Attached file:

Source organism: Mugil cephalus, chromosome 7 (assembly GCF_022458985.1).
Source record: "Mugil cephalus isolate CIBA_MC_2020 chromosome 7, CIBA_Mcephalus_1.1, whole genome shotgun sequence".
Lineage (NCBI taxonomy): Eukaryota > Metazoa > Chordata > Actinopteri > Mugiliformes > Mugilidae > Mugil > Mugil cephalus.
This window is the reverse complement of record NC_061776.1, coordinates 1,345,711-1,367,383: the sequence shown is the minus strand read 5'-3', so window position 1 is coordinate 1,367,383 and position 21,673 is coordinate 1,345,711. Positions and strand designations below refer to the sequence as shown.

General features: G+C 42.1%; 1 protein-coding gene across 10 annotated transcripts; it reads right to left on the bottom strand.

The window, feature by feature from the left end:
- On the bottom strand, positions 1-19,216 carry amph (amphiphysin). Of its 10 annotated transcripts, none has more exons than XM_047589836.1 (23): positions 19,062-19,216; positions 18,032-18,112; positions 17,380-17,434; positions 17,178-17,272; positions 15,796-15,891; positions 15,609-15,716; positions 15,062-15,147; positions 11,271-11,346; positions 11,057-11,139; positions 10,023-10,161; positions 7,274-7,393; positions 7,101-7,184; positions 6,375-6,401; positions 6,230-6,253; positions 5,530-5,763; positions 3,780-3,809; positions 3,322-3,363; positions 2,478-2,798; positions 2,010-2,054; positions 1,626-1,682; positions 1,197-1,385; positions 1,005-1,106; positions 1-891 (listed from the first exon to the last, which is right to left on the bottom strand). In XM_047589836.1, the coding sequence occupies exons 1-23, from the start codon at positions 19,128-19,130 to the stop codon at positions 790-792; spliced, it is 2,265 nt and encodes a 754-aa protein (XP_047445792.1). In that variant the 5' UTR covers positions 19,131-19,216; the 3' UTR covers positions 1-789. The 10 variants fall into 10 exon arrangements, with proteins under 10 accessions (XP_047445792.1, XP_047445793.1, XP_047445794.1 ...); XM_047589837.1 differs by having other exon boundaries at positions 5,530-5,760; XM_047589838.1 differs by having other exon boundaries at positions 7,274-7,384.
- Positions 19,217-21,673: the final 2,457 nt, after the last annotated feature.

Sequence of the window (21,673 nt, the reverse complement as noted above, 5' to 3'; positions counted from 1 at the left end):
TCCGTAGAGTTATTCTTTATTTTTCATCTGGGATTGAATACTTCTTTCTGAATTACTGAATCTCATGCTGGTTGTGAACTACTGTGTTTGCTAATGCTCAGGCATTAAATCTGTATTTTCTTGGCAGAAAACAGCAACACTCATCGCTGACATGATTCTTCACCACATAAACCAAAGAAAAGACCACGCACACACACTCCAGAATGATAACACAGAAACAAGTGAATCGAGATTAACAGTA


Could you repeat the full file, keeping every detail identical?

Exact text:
Source organism: Mugil cephalus, chromosome 7 (assembly GCF_022458985.1).
Source record: "Mugil cephalus isolate CIBA_MC_2020 chromosome 7, CIBA_Mcephalus_1.1, whole genome shotgun sequence".
Lineage (NCBI taxonomy): Eukaryota > Metazoa > Chordata > Actinopteri > Mugiliformes > Mugilidae > Mugil > Mugil cephalus.
This window is the reverse complement of record NC_061776.1, coordinates 1,345,711-1,367,383: the sequence shown is the minus strand read 5'-3', so window position 1 is coordinate 1,367,383 and position 21,673 is coordinate 1,345,711. Positions and strand designations below refer to the sequence as shown.

General features: G+C 42.1%; 1 protein-coding gene across 10 annotated transcripts; it reads right to left on the bottom strand.

The window, feature by feature from the left end:
- On the bottom strand, positions 1-19,216 carry amph (amphiphysin). Of its 10 annotated transcripts, none has more exons than XM_047589836.1 (23): positions 19,062-19,216; positions 18,032-18,112; positions 17,380-17,434; positions 17,178-17,272; positions 15,796-15,891; positions 15,609-15,716; positions 15,062-15,147; positions 11,271-11,346; positions 11,057-11,139; positions 10,023-10,161; positions 7,274-7,393; positions 7,101-7,184; positions 6,375-6,401; positions 6,230-6,253; positions 5,530-5,763; positions 3,780-3,809; positions 3,322-3,363; positions 2,478-2,798; positions 2,010-2,054; positions 1,626-1,682; positions 1,197-1,385; positions 1,005-1,106; positions 1-891 (listed from the first exon to the last, which is right to left on the bottom strand). In XM_047589836.1, the coding sequence occupies exons 1-23, from the start codon at positions 19,128-19,130 to the stop codon at positions 790-792; spliced, it is 2,265 nt and encodes a 754-aa protein (XP_047445792.1). In that variant the 5' UTR covers positions 19,131-19,216; the 3' UTR covers positions 1-789. The 10 variants fall into 10 exon arrangements, with proteins under 10 accessions (XP_047445792.1, XP_047445793.1, XP_047445794.1 ...); XM_047589837.1 differs by having other exon boundaries at positions 5,530-5,760; XM_047589838.1 differs by having other exon boundaries at positions 7,274-7,384.
- Positions 19,217-21,673: the final 2,457 nt, after the last annotated feature.

Sequence of the window (21,673 nt, the reverse complement as noted above, 5' to 3'; positions counted from 1 at the left end):
TCCGTAGAGTTATTCTTTATTTTTCATCTGGGATTGAATACTTCTTTCTGAATTACTGAATCTCATGCTGGTTGTGAACTACTGTGTTTGCTAATGCTCAGGCATTAAATCTGTATTTTCTTGGCAGAAAACAGCAACACTCATCGCTGACATGATTCTTCACCACATAAACCAAAGAAAAGACCACGCACACACACTCCAGAATGATAACACAGAAACAAGTGAATCGAGATTAACAGTA